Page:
The Car–Parrinello method is based on an extended Lagrangian,8 in which the electrons, represented by a set of molecular orbitals {ψi(r⃑)}, follow a fictitious dynamics coupled with the motion of the nuclei, represented by a set of positions {RI}.

In an orthonormal basis of molecular orbitals, this Lagrangian can be written as:where MI are the nuclear masses and μi the fictitious masses associated with the molecular orbitals.

(Note that μi does not have the unit of mass but the unit of energy times a squared time for reasons of dimensionality).

The electronic potential energy of the system for a given nuclear structure is represented by the term ε and the holonomic constraints eqn. (2.2) are satisfied through the set of Lagrange multipliers Λij.∫dr⃑ψi*(r⃑)ψj(r⃑) = δijThe Euler–Lagrange equations derived from the Car–Parrinello Lagrangian are:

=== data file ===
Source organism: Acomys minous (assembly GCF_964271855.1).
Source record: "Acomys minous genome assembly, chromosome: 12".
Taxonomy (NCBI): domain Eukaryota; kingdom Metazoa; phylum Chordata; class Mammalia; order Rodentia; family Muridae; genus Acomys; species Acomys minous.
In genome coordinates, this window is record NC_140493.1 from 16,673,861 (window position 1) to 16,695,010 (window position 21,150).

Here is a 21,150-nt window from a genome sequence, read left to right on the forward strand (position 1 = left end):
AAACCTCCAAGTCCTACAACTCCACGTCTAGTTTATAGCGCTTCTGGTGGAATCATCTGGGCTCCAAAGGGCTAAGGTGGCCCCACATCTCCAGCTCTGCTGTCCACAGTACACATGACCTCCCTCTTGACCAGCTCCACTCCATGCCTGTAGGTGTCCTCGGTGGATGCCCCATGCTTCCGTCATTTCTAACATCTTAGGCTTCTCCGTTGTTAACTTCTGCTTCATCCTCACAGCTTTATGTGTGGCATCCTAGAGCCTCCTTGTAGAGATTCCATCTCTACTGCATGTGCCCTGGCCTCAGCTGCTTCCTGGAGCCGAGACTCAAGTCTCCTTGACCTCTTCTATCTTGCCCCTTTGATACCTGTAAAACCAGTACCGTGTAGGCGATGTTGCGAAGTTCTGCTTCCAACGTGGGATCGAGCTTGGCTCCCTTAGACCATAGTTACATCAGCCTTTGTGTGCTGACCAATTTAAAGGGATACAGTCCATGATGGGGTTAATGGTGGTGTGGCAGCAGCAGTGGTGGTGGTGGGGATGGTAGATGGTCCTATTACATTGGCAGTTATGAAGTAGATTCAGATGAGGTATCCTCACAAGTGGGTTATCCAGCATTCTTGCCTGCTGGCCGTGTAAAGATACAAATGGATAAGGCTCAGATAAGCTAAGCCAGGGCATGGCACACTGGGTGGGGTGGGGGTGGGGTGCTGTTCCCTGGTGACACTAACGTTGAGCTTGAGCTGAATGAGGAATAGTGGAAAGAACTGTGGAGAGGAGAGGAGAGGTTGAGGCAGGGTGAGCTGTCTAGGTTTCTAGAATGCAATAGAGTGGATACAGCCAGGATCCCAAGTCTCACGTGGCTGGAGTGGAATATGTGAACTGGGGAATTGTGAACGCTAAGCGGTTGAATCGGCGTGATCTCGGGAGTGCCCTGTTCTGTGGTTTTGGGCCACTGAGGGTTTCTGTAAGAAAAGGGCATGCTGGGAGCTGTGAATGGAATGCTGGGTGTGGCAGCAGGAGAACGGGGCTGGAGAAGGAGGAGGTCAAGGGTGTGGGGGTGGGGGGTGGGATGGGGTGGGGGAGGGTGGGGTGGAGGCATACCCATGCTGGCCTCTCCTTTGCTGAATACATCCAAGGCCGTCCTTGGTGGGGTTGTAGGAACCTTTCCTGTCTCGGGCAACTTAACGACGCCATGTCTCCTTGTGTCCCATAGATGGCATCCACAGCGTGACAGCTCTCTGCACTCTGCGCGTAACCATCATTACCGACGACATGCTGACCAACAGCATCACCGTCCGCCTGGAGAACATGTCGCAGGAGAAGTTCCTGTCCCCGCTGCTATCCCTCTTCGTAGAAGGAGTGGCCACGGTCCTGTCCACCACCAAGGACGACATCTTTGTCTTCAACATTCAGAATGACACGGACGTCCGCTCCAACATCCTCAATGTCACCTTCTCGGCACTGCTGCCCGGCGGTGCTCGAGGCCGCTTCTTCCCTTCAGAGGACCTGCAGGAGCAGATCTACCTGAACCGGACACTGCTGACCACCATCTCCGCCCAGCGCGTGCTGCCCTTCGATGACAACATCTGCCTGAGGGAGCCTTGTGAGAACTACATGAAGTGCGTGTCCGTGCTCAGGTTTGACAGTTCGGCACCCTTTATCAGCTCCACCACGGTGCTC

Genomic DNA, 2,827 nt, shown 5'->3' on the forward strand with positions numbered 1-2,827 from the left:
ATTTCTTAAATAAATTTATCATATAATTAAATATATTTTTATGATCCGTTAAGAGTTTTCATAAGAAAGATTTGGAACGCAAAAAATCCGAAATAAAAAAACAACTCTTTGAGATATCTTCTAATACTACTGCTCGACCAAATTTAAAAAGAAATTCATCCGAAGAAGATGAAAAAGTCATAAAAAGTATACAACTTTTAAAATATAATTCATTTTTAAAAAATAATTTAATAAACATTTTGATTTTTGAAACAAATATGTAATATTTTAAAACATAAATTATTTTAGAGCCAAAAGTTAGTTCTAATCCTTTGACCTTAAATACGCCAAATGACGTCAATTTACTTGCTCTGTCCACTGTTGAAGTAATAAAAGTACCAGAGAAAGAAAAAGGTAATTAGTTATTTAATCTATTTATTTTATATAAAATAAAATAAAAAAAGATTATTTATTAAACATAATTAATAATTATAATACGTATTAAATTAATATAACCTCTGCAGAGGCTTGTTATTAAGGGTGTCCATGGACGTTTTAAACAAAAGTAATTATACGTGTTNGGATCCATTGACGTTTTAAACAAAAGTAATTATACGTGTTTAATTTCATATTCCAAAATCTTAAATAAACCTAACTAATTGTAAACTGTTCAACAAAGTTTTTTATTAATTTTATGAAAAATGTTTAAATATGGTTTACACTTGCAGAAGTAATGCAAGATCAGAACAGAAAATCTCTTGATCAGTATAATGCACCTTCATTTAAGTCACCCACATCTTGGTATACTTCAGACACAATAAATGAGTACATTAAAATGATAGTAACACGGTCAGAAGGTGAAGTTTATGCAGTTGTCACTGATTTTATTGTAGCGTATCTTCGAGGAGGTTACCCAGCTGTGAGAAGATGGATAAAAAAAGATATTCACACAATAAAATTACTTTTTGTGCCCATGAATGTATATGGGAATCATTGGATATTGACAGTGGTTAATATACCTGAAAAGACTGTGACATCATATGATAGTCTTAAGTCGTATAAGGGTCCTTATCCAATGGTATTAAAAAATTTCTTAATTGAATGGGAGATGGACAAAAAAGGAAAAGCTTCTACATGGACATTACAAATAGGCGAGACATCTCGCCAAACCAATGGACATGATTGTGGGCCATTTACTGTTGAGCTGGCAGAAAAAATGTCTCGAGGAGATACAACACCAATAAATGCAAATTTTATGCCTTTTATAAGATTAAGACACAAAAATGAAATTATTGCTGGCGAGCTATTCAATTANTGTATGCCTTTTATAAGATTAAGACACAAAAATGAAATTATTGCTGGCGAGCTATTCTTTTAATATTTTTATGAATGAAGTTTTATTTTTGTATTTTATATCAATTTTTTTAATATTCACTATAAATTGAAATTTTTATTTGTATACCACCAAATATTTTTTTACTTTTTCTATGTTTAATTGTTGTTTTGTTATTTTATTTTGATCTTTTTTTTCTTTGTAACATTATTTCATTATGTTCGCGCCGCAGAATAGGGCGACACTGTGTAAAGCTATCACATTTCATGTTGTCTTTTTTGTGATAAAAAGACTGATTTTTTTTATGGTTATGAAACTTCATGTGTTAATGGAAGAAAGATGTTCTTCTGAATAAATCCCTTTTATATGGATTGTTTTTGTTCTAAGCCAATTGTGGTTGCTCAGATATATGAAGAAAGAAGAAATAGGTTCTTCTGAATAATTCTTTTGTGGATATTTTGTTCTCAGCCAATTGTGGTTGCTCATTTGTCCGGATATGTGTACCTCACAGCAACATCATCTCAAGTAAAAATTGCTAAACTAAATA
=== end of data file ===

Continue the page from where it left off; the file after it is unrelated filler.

The equations of propagation may be integrated using the Verlet algorithm19 that takes the following form:

The values of Λij are fixed by imposing the orthogonality constraints of the molecular orbitals.

The algorithm for the constrained electronic equations of motion is based on the approach of Ryckaert et al.,20 and this algorithm was clearly described by Tuckerman and Parrinello.21

Using the Verlet algorithm, the unconstrained molecular orbitals evolve as a first step according to:and the nuclear coordinates are jointly propagated according to eqn. (2.3).

At this stage of the propagation the unconstrained molecular orbitals at time (t + δt) are developed upon atomic orbitals ϕν expressed in term of nuclear coordinates at time (t) and (t − δt).

Consequently, one must perform an update of the basis set for homogeneity reasons in order to develop the molecular orbitals |i(t + δ t)〉 only with atomic orbitals expressed at time (t):U = SS−1where S is the overlap matrix at time (t): Sμν = 〈ϕμ(t)|ϕν(t)〉 and S′ the overlap matrix between time (t − δt) and (t): Sμν = 〈ϕμ(t − δt)|ϕν(t)〉.